|Classification and external resources|
premature aging of the skin on the back of the hand
Acrogeria (also known as "Gottron's syndrome") is a cutaneous condition characterized by premature aging, more especially in the form of unusually fragile, thin skin on the hands and feet (distal extremities).
The prefix "acro" stems from the greek akros which alludes to "extremity, tip" while the suffix "geria" comes from the greek gerôn which means "elder".
This is one of the classic congenital premature aging syndromes, occurring early in life, among which are: pangeria (Werner's syndrome), progeria (Hutchinson-Gilford's syndrome) and acrogeria (Gottron's syndrome) and was characterized in 1940.
Onset is in early childhood, it progresses over the next few years and then remains stable over time with morphology, colour and site remaining constant.
A bruising tendency has been observed.
It is believed that Gottron syndrome may affect more females than males. Approximately forty cases have been reported in the medical literature, since the discovery of the disorder.
Discovery of the condition 
Acrogeria was originally described by Gottron in 1941, when he noticed premature cutaneous aging localized on the hands and feet in two brothers, which were present ever since birth. From that time, various cases have been published, most in the European literature and predominantly affecting women. Most patients were of short stature, in spite of a few being of normal height.
Signs and symptoms 
This disorder is characterized by a reduction and loss of subcutaneous fat and collagen of the hands and feet, above all. It can be defined it as a mild, nonprogressive, congenital form of premature skin senility due to the disappearance of the fatty tissue directly under the skin.
More precisely, skin lesions deal with large, fixed, geographic and symmetrical fine scaly recessive erythematous plaques distributed over the dorsal side of distal extremities. Skin lesions can be associated with osteoarticular alterations.
Other outcomes and observations may include abnormally small hands and feet with unusually prominent veins on the upper trunk (chest), short stature, and, sometimes, abnormally small jaw (micrognathia).
Micrognathism is a frequent finding and most of the cases analyzed show atrophy of the skin at the tip of the nose, which gives a sculptural appearance. The nails may be dystrophic or thick, but, most of the time, they are normal, such as the hair and the teeth, never affected.
In the skin histopathology, there is atrophy of the dermis and subcutaneum. The collagen fibers are loose and dispersed, and the elastic fibers are always fragmented. However, the epidermis is not affected.
Although some patients present clinical features similar to those of progeria and metageria, they do not usually show generalized grave atherosclerosis. Therefore, they do not usually have premature myocardic or coronary disease, which are the main causes of death. Life expectancy appears to be normal, nevertheless, with an assessed risk of atherosclerosis in the general population.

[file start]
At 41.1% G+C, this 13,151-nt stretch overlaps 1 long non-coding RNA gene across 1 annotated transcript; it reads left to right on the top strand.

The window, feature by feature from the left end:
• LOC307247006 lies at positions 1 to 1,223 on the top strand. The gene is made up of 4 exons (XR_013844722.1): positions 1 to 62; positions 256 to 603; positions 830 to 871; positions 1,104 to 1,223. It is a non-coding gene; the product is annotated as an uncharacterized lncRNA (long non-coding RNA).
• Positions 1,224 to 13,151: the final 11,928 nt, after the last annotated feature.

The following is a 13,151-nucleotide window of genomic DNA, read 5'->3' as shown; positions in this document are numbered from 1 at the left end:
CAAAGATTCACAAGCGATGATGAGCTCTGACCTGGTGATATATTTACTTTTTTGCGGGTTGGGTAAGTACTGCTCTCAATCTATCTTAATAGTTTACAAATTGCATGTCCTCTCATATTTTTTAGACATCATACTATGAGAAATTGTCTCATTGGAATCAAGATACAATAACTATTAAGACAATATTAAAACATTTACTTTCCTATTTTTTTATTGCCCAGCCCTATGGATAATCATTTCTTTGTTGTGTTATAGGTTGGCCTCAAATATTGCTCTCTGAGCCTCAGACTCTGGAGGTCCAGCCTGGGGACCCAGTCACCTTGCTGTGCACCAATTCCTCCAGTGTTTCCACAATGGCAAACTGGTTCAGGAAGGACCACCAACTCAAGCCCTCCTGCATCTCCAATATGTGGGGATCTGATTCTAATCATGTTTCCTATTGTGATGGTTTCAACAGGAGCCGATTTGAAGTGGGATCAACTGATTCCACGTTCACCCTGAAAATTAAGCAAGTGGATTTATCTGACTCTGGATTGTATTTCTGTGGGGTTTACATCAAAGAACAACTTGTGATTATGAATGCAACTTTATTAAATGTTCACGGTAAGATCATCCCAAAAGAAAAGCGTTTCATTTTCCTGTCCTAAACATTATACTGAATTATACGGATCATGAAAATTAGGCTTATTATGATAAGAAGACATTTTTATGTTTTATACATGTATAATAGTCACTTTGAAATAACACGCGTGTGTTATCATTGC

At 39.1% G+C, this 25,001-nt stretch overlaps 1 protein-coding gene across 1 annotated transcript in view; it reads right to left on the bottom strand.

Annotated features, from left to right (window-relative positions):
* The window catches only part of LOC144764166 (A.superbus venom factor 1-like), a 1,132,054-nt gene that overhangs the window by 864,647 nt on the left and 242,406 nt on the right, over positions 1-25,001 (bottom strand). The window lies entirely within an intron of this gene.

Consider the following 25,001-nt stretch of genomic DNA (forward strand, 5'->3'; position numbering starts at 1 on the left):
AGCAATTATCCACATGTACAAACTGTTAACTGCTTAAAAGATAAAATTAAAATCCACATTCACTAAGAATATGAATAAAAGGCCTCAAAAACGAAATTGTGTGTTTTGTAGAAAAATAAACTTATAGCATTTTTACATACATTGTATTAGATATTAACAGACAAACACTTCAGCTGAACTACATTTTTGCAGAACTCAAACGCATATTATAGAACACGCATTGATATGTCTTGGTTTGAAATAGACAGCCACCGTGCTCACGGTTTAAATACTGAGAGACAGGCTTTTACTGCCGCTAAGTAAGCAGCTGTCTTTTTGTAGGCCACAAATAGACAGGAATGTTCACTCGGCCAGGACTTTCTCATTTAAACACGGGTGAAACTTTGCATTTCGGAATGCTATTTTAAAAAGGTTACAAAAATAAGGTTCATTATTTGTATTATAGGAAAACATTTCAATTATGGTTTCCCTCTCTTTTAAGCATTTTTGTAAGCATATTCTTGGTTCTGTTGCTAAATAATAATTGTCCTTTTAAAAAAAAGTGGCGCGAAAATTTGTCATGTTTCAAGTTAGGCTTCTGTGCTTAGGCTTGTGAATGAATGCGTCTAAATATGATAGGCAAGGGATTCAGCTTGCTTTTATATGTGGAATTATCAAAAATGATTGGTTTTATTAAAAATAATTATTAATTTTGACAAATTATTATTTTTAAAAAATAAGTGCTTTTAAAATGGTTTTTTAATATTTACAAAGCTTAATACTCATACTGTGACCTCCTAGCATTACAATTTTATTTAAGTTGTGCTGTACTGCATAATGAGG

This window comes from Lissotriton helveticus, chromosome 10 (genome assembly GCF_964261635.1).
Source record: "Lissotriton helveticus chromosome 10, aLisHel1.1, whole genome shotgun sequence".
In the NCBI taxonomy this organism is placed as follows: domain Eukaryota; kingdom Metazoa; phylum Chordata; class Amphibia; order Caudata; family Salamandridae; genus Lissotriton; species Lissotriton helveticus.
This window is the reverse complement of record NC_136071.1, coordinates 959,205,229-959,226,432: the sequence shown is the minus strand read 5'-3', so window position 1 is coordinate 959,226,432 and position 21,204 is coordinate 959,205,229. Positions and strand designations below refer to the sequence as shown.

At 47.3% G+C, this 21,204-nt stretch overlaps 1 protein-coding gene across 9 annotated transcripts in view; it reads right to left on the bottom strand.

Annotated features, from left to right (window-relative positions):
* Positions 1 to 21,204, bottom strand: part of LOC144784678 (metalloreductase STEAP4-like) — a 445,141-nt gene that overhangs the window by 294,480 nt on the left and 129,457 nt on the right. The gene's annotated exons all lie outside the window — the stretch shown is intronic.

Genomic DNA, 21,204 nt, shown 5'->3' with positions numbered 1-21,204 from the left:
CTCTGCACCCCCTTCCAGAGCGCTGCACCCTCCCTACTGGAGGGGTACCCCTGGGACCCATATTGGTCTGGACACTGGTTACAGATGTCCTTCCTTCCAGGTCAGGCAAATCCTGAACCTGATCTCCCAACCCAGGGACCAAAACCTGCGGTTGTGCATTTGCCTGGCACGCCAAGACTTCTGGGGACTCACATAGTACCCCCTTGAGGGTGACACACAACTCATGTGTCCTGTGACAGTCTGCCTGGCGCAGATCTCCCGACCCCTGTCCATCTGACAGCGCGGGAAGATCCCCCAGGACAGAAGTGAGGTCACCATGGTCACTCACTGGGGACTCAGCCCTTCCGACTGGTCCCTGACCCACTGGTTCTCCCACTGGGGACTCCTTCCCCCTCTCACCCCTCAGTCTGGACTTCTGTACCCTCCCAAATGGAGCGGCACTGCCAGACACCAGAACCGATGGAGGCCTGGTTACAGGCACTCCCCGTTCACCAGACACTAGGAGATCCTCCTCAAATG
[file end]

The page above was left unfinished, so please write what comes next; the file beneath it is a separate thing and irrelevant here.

The etiology of acrogeria is still not well determined. This disorder is thought to be inherited as an autosomal recessive genetic trait. However, the mode of genetic inheritance is not accurately known.
Only about 40 cases have been reported in the medical literature, since 1941. It has been considered autosomal dominant and autosomal recessive, though most reported cases own a positive family background.
Mutations in the COL3A1 gene, located at chromosome 2q31–q32, have been reported in varied phenotypes, including acrogeria and vascular rupture in Ehlers-Danlos' syndrome (more especially type IV). In the fibroblast culture, a reduction of RNA messenger cells in collagen types I and II was found, as well as reduced life expectancy of the fibroblasts most prematurely showing morphological alterations typical of aging. This seems perfectly compatible with the patients' aged phenotype.
Issues raised 
X-ray applications on most cases have brought about little outcome in most of the published case reports. As a consequence, a certain number of authors consider acrogeria mainly as a cutaneous affection, but the bone alterations are well described as part of the syndrome.
For patients who show typical alterations of acrogeria and metageria, in a concomitant way, the single term of "Acrometageria" has been proposed, which can refer to the widest spectrum of premature ageing syndromes. However, this concept is still not generally accepted in the medical literature.
As these are extremely rare syndromes, all sharing an aspect of aging skin similar to progeria, they are also called progeroid syndromes, from time to time.
Treatments contemplated 
There is currently no specific treatment available for either of these so-called progeroid syndromes. With this in mind, what is most important when making a differential diagnosis with them is based on the prognosis, which appears to be far better in acrogeria.
See also 
- Rapini, Ronald P.; Bolognia, Jean L.; Jorizzo, Joseph L. (2007). Dermatology: 2-Volume Set. St. Louis: Mosby. ISBN 1-4160-2999-0.
- Gottron, H. Familiaere Akrogerie. Arch. Derm. Syph. 181: 571-583, 1940.
- Blaszczyk M, Depaepe A, Nuytinck L, Glinska-Ferenz M, Jablonska S (2000). "Acrogeria of the Gottron type in a mother and son". Eur J Dermatol 10 (1): 36–40. PMID 10694296.
- Pope FM, Narcisi P, Nicholls AC, et al (1996). "COL3A1 mutations cause variable clinical phenotypes including acrogeria and vascular rupture". Br J Dermatol 135: 163–181.
- Familial acrogeria in a brother and sister
- A case of acrogeria - A rare aging syndrome
- Discussion forum to share one's experience with acrogeria